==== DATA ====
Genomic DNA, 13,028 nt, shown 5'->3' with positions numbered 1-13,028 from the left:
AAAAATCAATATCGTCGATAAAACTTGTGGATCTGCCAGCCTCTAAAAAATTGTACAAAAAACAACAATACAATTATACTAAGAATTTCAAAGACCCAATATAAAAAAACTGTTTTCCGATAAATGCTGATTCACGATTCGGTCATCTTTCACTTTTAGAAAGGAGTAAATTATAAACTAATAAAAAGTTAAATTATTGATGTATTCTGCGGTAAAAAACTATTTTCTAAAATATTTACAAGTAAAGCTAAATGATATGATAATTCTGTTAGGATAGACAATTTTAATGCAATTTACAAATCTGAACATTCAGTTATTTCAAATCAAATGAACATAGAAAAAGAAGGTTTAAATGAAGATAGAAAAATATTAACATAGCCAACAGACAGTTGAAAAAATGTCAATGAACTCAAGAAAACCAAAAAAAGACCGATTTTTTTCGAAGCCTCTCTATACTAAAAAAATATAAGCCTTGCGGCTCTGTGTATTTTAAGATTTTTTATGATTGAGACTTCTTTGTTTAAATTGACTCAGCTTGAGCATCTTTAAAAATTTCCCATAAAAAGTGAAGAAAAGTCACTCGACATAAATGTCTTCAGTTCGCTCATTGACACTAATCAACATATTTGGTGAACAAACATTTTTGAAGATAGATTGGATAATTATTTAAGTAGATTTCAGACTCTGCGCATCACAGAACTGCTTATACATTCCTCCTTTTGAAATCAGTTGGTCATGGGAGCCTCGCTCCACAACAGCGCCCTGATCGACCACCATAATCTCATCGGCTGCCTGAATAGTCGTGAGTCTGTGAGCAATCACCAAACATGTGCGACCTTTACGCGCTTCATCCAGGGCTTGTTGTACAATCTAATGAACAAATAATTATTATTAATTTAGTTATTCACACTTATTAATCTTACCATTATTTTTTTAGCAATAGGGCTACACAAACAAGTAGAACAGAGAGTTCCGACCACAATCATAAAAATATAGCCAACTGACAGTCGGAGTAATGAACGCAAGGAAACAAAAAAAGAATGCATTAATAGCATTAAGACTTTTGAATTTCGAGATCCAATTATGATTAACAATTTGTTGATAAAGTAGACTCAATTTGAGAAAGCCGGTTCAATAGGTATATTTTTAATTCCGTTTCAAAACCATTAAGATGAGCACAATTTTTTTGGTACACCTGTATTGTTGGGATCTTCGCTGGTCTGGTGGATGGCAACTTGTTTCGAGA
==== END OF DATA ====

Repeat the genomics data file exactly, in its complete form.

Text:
Genomic DNA, 13,028 nt, shown 5'->3' with positions numbered 1-13,028 from the left:
AAAAATCAATATCGTCGATAAAACTTGTGGATCTGCCAGCCTCTAAAAAATTGTACAAAAAACAACAATACAATTATACTAAGAATTTCAAAGACCCAATATAAAAAAACTGTTTTCCGATAAATGCTGATTCACGATTCGGTCATCTTTCACTTTTAGAAAGGAGTAAATTATAAACTAATAAAAAGTTAAATTATTGATGTATTCTGCGGTAAAAAACTATTTTCTAAAATATTTACAAGTAAAGCTAAATGATATGATAATTCTGTTAGGATAGACAATTTTAATGCAATTTACAAATCTGAACATTCAGTTATTTCAAATCAAATGAACATAGAAAAAGAAGGTTTAAATGAAGATAGAAAAATATTAACATAGCCAACAGACAGTTGAAAAAATGTCAATGAACTCAAGAAAACCAAAAAAAGACCGATTTTTTTCGAAGCCTCTCTATACTAAAAAAATATAAGCCTTGCGGCTCTGTGTATTTTAAGATTTTTTATGATTGAGACTTCTTTGTTTAAATTGACTCAGCTTGAGCATCTTTAAAAATTTCCCATAAAAAGTGAAGAAAAGTCACTCGACATAAATGTCTTCAGTTCGCTCATTGACACTAATCAACATATTTGGTGAACAAACATTTTTGAAGATAGATTGGATAATTATTTAAGTAGATTTCAGACTCTGCGCATCACAGAACTGCTTATACATTCCTCCTTTTGAAATCAGTTGGTCATGGGAGCCTCGCTCCACAACAGCGCCCTGATCGACCACCATAATCTCATCGGCTGCCTGAATAGTCGTGAGTCTGTGAGCAATCACCAAACATGTGCGACCTTTACGCGCTTCATCCAGGGCTTGTTGTACAATCTAATGAACAAATAATTATTATTAATTTAGTTATTCACACTTATTAATCTTACCATTATTTTTTTAGCAATAGGGCTACACAAACAAGTAGAACAGAGAGTTCCGACCACAATCATAAAAATATAGCCAACTGACAGTCGGAGTAATGAACGCAAGGAAACAAAAAAAGAATGCATTAATAGCATTAAGACTTTTGAATTTCGAGATCCAATTATGATTAACAATTTGTTGATAAAGTAGACTCAATTTGAGAAAGCCGGTTCAATAGGTATATTTTTAATTCCGTTTCAAAACCATTAAGATGAGCACAATTTTTTTGGTACACCTGTATTGTTGGGATCTTCGCTGGTCTGGTGGATGGCAACTTGTTTCGAGA